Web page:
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Pope Warns Of Catholic Church 'House Of Cards'
The Pope has warned that the Catholic Church could "fall like a house of cards" if it fails to balance its rules on abortion and homosexuality with the greater need to be merciful.
Pope Francis set out his vision for the church in a wide-ranging 12,000-word interview in which he also said that women needed to be involved in important decisions.
The Argentinian pontiff, who is six months into his papacy, also discussed his favourite composers, artists and authors and films, revealing he is a fan of Mozart, Caravaggio, Dostoevsky and Fellini's La Strada.
And in an insight into his own world, disclosed that he prays even while at the dentist.
He said: "The church's pastoral ministry cannot be obsessed with the transmission of a disjointed multitude of doctrines to be imposed insistently.
"We have to find a new balance; otherwise even the moral edifice of the church is likely to fall like a house of cards, losing the freshness and fragrance of the Gospel."
He said: "The people of God want pastors, not clergy acting like bureaucrats or government officials."
The candid interview with La Civilta Cattolica, the Italian Jesuit magazine, was published simultaneously on Thursday in Jesuit journals in 16 countries, including America magazine in the US.
His vision of what the church should be stands out, primarily because it contrasts so sharply with many of the priorities of his immediate predecessors.
In July Pope Francis has made some of the most conciliatory remarks of any pontiff on gay people, saying he did not judge homosexuals who "seek the Lord".
He told reporters following a week-long visit to Brazil that people should not be marginalised because of their sexual orientation and asked "who am I to judge?"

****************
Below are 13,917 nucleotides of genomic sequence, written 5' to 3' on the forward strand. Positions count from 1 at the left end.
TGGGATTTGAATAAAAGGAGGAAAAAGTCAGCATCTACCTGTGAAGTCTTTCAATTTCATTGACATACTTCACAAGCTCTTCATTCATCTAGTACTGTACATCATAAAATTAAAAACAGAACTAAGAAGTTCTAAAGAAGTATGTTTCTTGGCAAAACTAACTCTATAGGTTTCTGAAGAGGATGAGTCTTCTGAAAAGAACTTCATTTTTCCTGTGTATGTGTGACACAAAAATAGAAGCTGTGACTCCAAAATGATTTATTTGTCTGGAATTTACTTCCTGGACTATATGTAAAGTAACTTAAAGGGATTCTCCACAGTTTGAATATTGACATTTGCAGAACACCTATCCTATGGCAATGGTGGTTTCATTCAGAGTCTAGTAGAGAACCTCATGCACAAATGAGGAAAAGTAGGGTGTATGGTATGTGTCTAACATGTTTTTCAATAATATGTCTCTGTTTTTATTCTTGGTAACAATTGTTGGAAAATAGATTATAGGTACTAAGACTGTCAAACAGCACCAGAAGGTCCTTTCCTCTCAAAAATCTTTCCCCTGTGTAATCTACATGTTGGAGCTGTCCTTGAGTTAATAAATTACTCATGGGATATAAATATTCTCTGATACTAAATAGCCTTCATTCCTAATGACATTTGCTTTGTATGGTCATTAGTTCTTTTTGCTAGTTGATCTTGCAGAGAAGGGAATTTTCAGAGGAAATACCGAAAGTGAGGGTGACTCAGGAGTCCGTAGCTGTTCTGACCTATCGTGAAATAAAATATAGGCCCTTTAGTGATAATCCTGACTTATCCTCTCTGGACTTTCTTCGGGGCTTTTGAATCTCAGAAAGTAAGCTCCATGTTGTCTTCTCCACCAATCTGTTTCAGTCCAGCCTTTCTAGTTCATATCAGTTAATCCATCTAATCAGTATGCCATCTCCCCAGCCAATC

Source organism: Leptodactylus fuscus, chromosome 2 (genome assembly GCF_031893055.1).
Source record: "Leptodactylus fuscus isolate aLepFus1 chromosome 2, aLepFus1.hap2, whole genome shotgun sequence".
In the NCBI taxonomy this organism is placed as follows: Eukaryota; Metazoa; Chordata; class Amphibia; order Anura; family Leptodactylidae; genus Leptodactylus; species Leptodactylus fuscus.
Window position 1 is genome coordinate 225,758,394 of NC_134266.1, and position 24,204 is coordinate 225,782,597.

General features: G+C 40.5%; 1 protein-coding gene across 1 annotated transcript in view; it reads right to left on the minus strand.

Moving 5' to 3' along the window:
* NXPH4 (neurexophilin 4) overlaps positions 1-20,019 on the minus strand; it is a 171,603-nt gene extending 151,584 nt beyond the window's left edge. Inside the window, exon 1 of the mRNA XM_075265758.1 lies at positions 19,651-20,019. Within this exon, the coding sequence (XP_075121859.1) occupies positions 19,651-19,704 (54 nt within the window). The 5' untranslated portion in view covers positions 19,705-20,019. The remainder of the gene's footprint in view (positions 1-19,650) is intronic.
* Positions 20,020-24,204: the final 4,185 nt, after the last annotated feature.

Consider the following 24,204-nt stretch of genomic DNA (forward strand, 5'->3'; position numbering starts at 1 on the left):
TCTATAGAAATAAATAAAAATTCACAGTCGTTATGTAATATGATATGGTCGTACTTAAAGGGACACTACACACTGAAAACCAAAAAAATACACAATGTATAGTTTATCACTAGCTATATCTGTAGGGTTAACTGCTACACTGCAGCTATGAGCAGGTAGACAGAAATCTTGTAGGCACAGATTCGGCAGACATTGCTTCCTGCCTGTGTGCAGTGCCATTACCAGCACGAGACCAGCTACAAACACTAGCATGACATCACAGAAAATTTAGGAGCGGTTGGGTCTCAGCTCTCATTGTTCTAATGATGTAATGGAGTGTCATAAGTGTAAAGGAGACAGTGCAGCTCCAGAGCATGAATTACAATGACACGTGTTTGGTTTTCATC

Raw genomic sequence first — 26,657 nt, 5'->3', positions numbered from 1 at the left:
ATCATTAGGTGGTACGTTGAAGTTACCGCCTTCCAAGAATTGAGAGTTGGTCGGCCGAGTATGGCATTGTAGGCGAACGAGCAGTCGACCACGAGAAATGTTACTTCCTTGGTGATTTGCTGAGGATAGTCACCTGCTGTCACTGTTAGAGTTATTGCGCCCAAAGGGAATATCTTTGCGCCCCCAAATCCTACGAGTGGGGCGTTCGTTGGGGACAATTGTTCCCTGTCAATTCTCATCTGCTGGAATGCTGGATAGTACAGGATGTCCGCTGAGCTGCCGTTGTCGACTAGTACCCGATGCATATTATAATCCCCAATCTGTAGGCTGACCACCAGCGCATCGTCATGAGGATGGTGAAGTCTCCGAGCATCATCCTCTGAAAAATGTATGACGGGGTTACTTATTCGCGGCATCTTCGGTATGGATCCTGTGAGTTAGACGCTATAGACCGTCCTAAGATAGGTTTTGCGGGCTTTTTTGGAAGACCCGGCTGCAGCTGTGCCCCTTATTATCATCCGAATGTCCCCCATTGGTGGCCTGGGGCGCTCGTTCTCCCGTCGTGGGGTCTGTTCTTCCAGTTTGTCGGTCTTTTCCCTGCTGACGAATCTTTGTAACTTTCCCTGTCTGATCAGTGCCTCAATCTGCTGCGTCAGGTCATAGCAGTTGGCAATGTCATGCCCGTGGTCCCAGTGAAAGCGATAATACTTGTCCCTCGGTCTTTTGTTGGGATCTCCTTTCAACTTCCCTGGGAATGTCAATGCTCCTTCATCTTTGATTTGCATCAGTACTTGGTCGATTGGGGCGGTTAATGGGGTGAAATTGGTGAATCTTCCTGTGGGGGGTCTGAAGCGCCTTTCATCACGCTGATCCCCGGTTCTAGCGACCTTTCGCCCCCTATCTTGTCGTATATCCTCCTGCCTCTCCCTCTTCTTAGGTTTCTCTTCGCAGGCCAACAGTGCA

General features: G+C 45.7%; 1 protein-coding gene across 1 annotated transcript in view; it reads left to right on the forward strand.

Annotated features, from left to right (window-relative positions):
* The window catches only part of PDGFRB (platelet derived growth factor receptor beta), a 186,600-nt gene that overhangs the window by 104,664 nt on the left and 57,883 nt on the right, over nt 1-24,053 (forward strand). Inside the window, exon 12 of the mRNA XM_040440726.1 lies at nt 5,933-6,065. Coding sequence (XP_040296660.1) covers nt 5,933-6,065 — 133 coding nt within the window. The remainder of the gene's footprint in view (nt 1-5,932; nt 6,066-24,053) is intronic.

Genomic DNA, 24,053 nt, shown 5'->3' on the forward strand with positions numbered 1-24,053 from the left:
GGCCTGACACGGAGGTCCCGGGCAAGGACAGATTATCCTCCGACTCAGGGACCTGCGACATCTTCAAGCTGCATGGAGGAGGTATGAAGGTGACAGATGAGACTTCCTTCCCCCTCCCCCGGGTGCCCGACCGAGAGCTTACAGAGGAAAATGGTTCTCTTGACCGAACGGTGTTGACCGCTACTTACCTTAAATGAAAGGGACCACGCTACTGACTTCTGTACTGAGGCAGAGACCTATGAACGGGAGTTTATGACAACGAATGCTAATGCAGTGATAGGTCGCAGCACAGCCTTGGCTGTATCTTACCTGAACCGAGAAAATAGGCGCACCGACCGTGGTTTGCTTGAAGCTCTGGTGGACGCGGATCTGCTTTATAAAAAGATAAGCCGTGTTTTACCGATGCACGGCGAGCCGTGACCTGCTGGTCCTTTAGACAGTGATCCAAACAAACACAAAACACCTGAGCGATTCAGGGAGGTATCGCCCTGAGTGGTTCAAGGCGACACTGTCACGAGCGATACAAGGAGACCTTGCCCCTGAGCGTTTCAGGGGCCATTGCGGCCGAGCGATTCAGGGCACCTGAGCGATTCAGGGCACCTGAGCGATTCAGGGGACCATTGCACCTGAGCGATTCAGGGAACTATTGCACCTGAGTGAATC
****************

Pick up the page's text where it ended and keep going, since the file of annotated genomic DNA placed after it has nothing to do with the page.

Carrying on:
In his interview he expanded on his views on homosexuality by saying: "A person once asked me, in a provocative manner, if I approved of homosexuality. I replied with another question: 'Tell me: when God looks at a gay person, does he endorse the existence of this person with love, or reject and condemn this person?'
"We must always consider the person. In life, God accompanies persons, and we must accompany them, starting from their situation. It is necessary to accompany them with mercy. When that happens, the Holy Spirit inspires the priest to say the right thing."
Pope Francis said that it was time to "investigate further the role of women in the church ? The feminine genius is needed wherever we make important decisions".
But he cautioned: "The church sometimes has locked itself up in small things, in small-minded rules."
And he added: "We cannot insist only on issues related to abortion, gay marriage and the use of contraceptive methods. This is not possible.
"The teaching of the church, for that matter, is clear and I am a son of the church, but it is not necessary to talk about these issues all the time."
Pope Francis, the first Jesuit to become pope, was interviewed over three days in August at the Vatican hotel where he chose to live rather than the papal apartments.
The Rev James Martin, editor at large for America magazine, which also carries the interview, said: "The America interview shows a gentle pastor who looks upon people as individuals, not categories.
"It also shows a very human Francis: He seemingly had no qualms about admitting that his tenure as superior of Argentina's Jesuit order in the 1970s - starting at the 'crazy' age of 36 - was difficult because of his 'authoritarian' temperament."